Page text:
3. L. sempronius A. f. atratints, son of No. .1, consul b. c. 444. He was censor in the following year with L. Papirius Mugillamis, and they were the first who held this office. (Dionys. xi. 62, 63 ; Liv. iv. 7, 8 ; Cic. ad Fain. ix. 21.)

4. A. sempronius L< f. A. n. atratinus, son of No. 3, was consular tribune three times, in b. c. 425, 420, and 416. (Liv. iv. 35, 44, 47 ; Diod. xii. 81, xiii. 9.)

5. C. sempronius A. f. A. n. atratinus, son of No. 2, whence he is called by Livy (iv. 44) the pat-ntelis of No. 4, was consul b. c. 423, and had the conduct of the war against the Volscians. Through his negligence and carelessness the Ro­man army was nearly defeated, and was saved only through the exertions of Sex. Tempanius, one of the officers of the cavalry. The battle was un­decided, when night put an end to it ; and both armies abandoned their camps, considering it lost. The conduct of Atratinus excited great indignation at Rome, and he was accordingly accused by the tribune L. Horteiisius, but the charge was dropt in consequence of the entreaties of Tempanius and three others of his colleagues, who had served under Atratinus, and had been elected tribunes. It was revived^ however, in 420, and Atratinus was condemned to pay a heavy fine. (Liv. iv. 37— 42, 44 ; Val. Max. vi. 5. § 2.)

6. A. sempronius atratinus, master of the horse to the dictator, T. Quinctius Cincinriatus, b. c. 380. (Liv. vi. 28.)

7. L. sempronius atratinus, the accuser of M. Caelius, whom Cicero defended. (Comp. Suet. de Ciar. Rhet. 2.) In his speech which has come down to us, Cicero speaks highly of Atratinus. (J^ro Gael. 1, 3, 7.) This Atratinus is apparently the same .as the consul of B. c. 34, elected in the place of M. Antony, who resigned in his favour. (Dion Cass. xlix. 39.)

ATRAX ("Arpa^), a son of Peneius and Bura, from whom the town of Atrax in Hestiaeotis was believed to have derived its name. (Steph. Byz. s. -y.) He was the father of Hippodarneia and Caenis, the latter of whom by the will of Poseidon was changed into a man, and named Caenus. (An-tonin. Lib. 17; Ov. Met. xii. 190, &c.) [L. S.]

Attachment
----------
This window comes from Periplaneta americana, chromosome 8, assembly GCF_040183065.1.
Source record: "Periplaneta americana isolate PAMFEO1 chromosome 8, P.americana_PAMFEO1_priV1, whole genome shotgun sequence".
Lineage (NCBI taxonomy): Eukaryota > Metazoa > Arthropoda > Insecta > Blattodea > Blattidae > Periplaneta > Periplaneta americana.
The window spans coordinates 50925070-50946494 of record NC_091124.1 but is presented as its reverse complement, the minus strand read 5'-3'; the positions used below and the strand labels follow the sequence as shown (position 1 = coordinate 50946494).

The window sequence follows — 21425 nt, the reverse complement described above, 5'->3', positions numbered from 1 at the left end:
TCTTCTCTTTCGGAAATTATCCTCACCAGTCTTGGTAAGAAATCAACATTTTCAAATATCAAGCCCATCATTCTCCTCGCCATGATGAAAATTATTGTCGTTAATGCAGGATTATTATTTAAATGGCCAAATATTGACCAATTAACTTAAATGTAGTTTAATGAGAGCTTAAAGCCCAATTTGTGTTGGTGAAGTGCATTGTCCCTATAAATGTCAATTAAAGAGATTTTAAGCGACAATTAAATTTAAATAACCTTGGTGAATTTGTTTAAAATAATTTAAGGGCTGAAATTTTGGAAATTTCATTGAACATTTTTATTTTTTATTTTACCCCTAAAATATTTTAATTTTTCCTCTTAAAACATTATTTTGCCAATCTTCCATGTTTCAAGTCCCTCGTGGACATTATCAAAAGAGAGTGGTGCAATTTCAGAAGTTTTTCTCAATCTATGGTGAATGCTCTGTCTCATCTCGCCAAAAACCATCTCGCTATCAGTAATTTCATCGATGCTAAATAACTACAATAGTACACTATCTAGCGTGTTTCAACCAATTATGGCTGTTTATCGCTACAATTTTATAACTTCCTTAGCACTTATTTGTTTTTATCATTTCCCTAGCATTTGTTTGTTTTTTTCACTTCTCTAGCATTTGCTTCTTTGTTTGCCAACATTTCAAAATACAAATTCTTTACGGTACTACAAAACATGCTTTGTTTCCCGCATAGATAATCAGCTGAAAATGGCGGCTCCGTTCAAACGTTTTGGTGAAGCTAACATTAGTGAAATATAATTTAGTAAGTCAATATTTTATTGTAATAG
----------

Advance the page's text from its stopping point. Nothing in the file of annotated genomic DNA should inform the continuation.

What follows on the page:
ATREIDES (>Arjo6i577«»), a patronymic from Atreus, to designate his sons and descendants. When used in the singular, it commonly designates Agamemnon, but in the plural it signifies the two brothers, Agamemnon and Menelaus. (Horn. II. i. 12, &c.; Hor. Carm. ii. 4. 7, &c.) [L. S.]

ATREUS ('Arpeik), a son of Pelops and Hip-podameia, a grandson of Tantalus, and a brother of Thyestes and Nicippe. [pelops.] He was first married to Cleola, by whom he became the father of Pleisthenes; then to Ae'rope, the widow of his son Pleisthenes, who was the mother of Agamemnon, Menelaus, and Anaxibia, either by Pleisthenes or by Atreus [agamemnon] ; and lastly to Pelopia, the daughter of his brother Thyestes. (Schol. ad Eurip. Orest. 5; Soph. Aj. 1271; Hygin. Fab. 83, &c.; Serv. ad Aen. i. 462.) The tragic fate of the house of Tantalus gave ample materials to the tra­gic poets of Greece, but the oftener the subjects were handled, the greater were the changes and modifications which the legends underwent; but the main points are collected in Hyginus. The story of Atreus begins with a crime, for he and his brother Thyestes were induced by their mother Hippodameia to kill their step-brother Chrysippus?